Eating is more than just about getting nutrients. We eat during social gatherings as a way to make connection and food also gives us emotional enjoyment. Hence the term comfort food. However, sometimes we may turn to food to address stress or anxiety. And eating to relieve stress isn’t uncommon as 39% of adults report doing it.
Acute stress, whether physical or mental, temporarily suppresses appetite. Think of your fight or flight reaction. You wouldn’t want to be eating at that time, so the body shuts down your appetite. But chronic stress can enhance your appetite. And it’s not just how much one eats, it’s also the type. Chronic stress increases preference for high sugar and salty foods. Over time this could lead to weight gain.
If you do find yourself reaching for food during when stressed, try to identify what triggers the stress and the eating. Use a distraction such as going for a walk, exercising, meditating or calling a friend- all of which can help you de-stress. Making sure you have a good foundation of sleep, physical activity and healthy nutrition, as this may help you prevent or minimize stress to begin with. If these solutions don’t help, talk to your doctor or a psychologist.
4. Not Enough Time to Eat Healthy
A lack of time may be the number one reason people give for not eating healthy. Less people get enjoyment from cooking than before and this may be why more people are turning to ultra-processed foods (see above). However, meals made at home, generally tend to be healthier than those at restaurants and pre-packaged meals. A simple explanation is that we usually don’t have the additives that go into many prepared foods.
Cooking may seem daunting at first, but it doesn’t have to be. The first step is having the right foods at home. If you’re short on time, having frozen fruits and vegetables in your freezer can help. They’re already prepped for cooking and with many products frozen at the source, they can actually be fresher than the same food that’s been stored and transported to the grocery store. Frozen fruits can easily be added to smoothies. And frozen vegetables can be quickly heated up in the microwave.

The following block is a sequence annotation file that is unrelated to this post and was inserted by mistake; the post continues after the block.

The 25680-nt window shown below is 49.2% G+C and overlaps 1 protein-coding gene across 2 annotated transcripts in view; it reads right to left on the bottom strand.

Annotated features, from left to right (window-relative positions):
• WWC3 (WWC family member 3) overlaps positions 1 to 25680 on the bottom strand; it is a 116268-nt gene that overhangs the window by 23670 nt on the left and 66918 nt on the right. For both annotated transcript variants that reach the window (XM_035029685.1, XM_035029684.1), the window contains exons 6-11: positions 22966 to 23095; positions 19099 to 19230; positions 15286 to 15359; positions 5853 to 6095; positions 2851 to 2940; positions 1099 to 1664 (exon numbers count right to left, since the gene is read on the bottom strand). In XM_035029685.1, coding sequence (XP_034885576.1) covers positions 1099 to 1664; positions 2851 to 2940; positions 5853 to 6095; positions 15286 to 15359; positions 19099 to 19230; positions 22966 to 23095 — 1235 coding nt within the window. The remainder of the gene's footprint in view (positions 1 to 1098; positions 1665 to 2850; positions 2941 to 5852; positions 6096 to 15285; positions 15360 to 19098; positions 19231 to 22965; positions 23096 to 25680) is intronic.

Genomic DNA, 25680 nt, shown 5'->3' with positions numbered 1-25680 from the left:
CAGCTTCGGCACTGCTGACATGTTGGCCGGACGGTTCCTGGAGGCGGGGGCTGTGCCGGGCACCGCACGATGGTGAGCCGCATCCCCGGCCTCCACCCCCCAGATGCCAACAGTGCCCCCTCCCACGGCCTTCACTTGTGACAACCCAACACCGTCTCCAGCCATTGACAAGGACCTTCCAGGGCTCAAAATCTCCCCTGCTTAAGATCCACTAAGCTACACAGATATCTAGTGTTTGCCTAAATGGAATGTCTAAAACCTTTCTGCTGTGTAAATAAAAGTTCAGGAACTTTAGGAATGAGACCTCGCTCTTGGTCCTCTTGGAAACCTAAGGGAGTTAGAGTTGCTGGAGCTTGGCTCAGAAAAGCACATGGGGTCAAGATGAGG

When you do cook, make more than you need for one meal and store the extra for later on. You don’t have to eat the leftovers the next day as you can freeze them. You can also find numerous websites on meal prep to help out. Other things you can do is hide the cookie jar (or sweets jar) and replace it with a fresh fruit jar. If the logistics and planning of cooking get you down, try one of the several meal prep services. It takes the hassle out of grocery shopping and planning and is generally full of healthy foods.
5. Social Eating
For some people, this is a huge challenge. Whether going out to dinner with friends or having a family gathering, eating while socializing can be some people’s Achilles’ heel. When socializing with family and friends, we generally eat far more food than usual. And you might be more inclined to eat less healthy options as well.
If you’re eating in restaurants, choose ones with more healthy options. Many restaurants provide nutrition information such as calorie counts on their menu. And more nutrition information can often be found online. While calories aren’t the only thing to be concerned about when it comes to food, knowing your appetizer has more calories than your main dish may make you think twice.
Heading over to a friend’s for dinner? Why not let the host know of your healthy eating choices. Or offer to bring a food dish over you make yourself. Another option is to enlist a healthy eating buddy. Your buddy can help you stay on track for what you want to eat. And socializing doesn’t always need to be around eating. Try getting together with family and friends for activities that don’t involve eating such as exercising or a chat after dinner.
While we’re all likely to come across one or more of the above challenges from time to time, it’s the overall consistency of your nutrition that’s most important. So go easy on yourself. But if you do find it more challenging to maintain your healthy eating habits, the solutions above are here to help.